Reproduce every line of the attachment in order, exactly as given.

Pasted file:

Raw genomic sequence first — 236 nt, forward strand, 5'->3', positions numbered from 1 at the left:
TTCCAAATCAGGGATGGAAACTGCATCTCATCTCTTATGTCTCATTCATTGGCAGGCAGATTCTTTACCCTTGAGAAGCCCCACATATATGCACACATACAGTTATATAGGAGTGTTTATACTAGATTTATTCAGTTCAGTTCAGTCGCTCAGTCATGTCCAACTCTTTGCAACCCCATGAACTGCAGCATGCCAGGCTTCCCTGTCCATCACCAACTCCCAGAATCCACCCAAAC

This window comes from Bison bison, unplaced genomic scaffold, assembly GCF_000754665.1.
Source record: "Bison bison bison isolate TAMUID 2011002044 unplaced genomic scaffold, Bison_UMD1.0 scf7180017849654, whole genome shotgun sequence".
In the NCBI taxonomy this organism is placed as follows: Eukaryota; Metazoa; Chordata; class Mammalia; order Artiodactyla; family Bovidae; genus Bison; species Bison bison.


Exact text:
Raw genomic sequence first — 236 nt, forward strand, 5'->3', positions numbered from 1 at the left:
TTCCAAATCAGGGATGGAAACTGCATCTCATCTCTTATGTCTCATTCATTGGCAGGCAGATTCTTTACCCTTGAGAAGCCCCACATATATGCACACATACAGTTATATAGGAGTGTTTATACTAGATTTATTCAGTTCAGTTCAGTCGCTCAGTCATGTCCAACTCTTTGCAACCCCATGAACTGCAGCATGCCAGGCTTCCCTGTCCATCACCAACTCCCAGAATCCACCCAAAC

This window comes from Bison bison, unplaced genomic scaffold, assembly GCF_000754665.1.
Source record: "Bison bison bison isolate TAMUID 2011002044 unplaced genomic scaffold, Bison_UMD1.0 scf7180017849654, whole genome shotgun sequence".
In the NCBI taxonomy this organism is placed as follows: Eukaryota; Metazoa; Chordata; class Mammalia; order Artiodactyla; family Bovidae; genus Bison; species Bison bison.